I forget to feed things that don’t talk. If it doesn’t make noise or bother me to death when it’s hungry, it probably won’t get fed.
I have two great-grandmothers and a grandmother who are wonderful with plants. They grow everywhere and are always happy to be alive. My plants… not so much. They look more like they are teetering anxiously on the brink of starvation, hoping desperately for this day to be their last.
I have this romantic mental image of myself living in a house with beautiful landscaping and hanging ferns on the porch and potted flowers on all the windowsills. In this dream, I am usually wearing a 1950’s-style apron and high heels as I move about the house watering my fragrant blossoms and gathering them into vases to spread throughout the rooms.
And then I wake up, and I remember that I once killed DESERT PLANTS, so the indoor houseplant thing is definitely not in my future.
The mother of a friend gave me a big pot of desert succulent plants as a wedding present and assured me I could not kill them. The voice in my head said, “Oh really? Let’s find out.”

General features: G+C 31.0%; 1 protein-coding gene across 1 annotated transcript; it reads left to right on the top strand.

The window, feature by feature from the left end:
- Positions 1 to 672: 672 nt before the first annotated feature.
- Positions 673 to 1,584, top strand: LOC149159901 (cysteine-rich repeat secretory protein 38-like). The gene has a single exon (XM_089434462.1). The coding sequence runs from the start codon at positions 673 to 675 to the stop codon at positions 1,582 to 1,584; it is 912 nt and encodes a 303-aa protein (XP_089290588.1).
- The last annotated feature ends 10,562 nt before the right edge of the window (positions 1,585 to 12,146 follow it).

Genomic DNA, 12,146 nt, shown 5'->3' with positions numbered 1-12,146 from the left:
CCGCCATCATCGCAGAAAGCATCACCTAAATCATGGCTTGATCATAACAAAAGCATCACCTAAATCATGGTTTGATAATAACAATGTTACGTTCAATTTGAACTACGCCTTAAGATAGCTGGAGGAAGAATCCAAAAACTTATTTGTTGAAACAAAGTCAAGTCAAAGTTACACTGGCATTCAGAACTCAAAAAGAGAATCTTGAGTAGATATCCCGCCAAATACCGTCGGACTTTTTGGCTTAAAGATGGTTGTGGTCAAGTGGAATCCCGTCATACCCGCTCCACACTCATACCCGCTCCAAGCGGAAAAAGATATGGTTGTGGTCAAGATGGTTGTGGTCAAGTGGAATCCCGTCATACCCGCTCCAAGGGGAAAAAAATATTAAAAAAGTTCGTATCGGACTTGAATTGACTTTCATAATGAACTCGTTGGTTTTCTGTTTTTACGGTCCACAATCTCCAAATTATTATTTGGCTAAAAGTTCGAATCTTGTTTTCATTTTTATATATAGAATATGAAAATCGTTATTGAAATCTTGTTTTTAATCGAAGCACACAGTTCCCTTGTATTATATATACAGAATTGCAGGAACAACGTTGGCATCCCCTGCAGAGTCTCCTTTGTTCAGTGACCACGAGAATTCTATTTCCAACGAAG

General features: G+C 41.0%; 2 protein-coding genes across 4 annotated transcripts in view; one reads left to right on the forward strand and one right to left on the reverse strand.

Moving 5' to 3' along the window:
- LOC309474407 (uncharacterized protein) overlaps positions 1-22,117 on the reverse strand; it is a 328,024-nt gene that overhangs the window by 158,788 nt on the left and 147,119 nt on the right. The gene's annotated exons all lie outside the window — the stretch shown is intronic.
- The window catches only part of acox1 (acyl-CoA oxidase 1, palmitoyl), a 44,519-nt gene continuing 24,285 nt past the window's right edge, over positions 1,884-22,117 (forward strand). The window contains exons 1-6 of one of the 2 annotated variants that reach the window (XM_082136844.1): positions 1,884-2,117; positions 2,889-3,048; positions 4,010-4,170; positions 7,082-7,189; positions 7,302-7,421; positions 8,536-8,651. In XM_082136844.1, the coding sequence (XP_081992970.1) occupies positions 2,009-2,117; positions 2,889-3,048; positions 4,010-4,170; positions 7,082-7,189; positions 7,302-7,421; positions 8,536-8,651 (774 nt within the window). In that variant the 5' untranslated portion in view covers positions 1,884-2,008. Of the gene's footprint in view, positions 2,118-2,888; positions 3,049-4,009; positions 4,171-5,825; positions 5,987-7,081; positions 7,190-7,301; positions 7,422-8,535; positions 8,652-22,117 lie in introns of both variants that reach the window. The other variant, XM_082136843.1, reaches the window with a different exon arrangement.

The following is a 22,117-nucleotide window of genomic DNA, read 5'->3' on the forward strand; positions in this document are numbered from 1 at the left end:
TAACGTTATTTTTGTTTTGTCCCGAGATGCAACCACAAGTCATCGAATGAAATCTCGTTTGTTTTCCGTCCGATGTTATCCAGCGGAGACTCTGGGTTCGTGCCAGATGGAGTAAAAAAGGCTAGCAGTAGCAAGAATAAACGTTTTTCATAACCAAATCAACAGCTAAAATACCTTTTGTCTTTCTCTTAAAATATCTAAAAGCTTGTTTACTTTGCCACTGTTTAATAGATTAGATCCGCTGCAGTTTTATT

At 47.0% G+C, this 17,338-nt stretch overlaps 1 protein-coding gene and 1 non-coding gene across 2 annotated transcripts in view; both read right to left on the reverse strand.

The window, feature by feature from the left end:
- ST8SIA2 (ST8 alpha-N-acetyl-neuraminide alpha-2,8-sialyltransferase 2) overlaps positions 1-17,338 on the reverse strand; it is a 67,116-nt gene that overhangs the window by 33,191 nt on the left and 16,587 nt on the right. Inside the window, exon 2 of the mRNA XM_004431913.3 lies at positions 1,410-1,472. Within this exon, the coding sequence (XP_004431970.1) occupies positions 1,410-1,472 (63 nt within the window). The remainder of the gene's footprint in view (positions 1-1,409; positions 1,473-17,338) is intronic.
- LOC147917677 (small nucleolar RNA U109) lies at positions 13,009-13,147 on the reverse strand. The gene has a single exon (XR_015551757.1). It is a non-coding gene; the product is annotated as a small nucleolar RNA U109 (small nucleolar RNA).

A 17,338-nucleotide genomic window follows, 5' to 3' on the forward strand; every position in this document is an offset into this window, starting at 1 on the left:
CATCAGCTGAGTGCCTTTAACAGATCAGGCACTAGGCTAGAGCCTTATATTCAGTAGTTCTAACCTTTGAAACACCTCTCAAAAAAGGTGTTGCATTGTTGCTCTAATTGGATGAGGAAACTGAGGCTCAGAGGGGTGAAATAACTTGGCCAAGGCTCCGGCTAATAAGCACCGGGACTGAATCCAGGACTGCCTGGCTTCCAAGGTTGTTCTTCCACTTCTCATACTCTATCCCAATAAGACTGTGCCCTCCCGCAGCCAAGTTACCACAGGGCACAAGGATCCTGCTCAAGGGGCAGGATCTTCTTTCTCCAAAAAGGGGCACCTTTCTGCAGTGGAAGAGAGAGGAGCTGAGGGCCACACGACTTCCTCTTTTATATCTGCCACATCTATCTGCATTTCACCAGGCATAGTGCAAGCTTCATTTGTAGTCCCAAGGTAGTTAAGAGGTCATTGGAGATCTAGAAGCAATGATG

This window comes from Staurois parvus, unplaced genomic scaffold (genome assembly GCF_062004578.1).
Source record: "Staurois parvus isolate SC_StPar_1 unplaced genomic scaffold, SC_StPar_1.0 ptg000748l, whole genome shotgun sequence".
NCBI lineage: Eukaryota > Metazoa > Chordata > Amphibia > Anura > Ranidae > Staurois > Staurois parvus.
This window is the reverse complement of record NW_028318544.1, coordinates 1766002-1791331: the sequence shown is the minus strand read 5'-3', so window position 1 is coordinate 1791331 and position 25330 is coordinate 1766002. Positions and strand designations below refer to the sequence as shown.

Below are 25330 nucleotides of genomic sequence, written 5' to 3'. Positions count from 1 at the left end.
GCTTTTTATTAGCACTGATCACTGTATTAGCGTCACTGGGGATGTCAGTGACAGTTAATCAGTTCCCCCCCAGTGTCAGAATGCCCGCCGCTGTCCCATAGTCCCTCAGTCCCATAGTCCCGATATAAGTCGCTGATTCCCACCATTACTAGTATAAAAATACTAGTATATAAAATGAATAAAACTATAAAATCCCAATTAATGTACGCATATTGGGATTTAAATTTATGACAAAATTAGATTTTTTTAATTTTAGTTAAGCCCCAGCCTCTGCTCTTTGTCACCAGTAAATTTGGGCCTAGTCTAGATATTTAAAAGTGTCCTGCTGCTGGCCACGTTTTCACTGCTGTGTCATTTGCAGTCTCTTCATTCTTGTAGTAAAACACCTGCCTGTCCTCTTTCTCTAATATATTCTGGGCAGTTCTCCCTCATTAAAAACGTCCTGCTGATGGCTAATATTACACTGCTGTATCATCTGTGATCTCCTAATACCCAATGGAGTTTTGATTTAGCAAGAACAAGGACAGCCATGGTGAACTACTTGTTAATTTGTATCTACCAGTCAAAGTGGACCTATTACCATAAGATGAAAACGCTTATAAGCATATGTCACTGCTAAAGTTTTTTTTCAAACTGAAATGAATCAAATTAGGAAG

I did. I didn’t mean to! I watered them! …whenever I remembered. Which would be weeks apart. And then I would water them too much to try and make up for all the weeks they had been shriveling up and redeem myself for being such a horrible plant-parent. Then, come to find out after they were dead, the Mister had ALSO been watering them in an effort to keep me from looking like such a horrible plant-parent. So really, it wasn’t so much that we starved them as we force-fed them to death.
We are now in the season when WalMart expands into the parking lot and fills the outdoor area with beautiful blooms in painted pots and large ferns spilling over in waves of greenery. And a hopeful voice inside me says, “You can do it! This time will be different! You can have a pretty porch of flowers too!” … But then the snarky voice of reality comes back and says, “Oh really? Remember the ferns? Remember the succulents? Remember the FISH you killed because it didn’t remind you it was dinnertime?????”
And so I walk on by, head hung low, resisting the magnetic pull of the garden section and the terrible, inevitable disappointment that awaits there.
Like I said, if it doesn’t talk or cry or whine or paw at me when it’s hungry, I won’t remember to feed it. Good thing Meera is very persistent about dinnertime.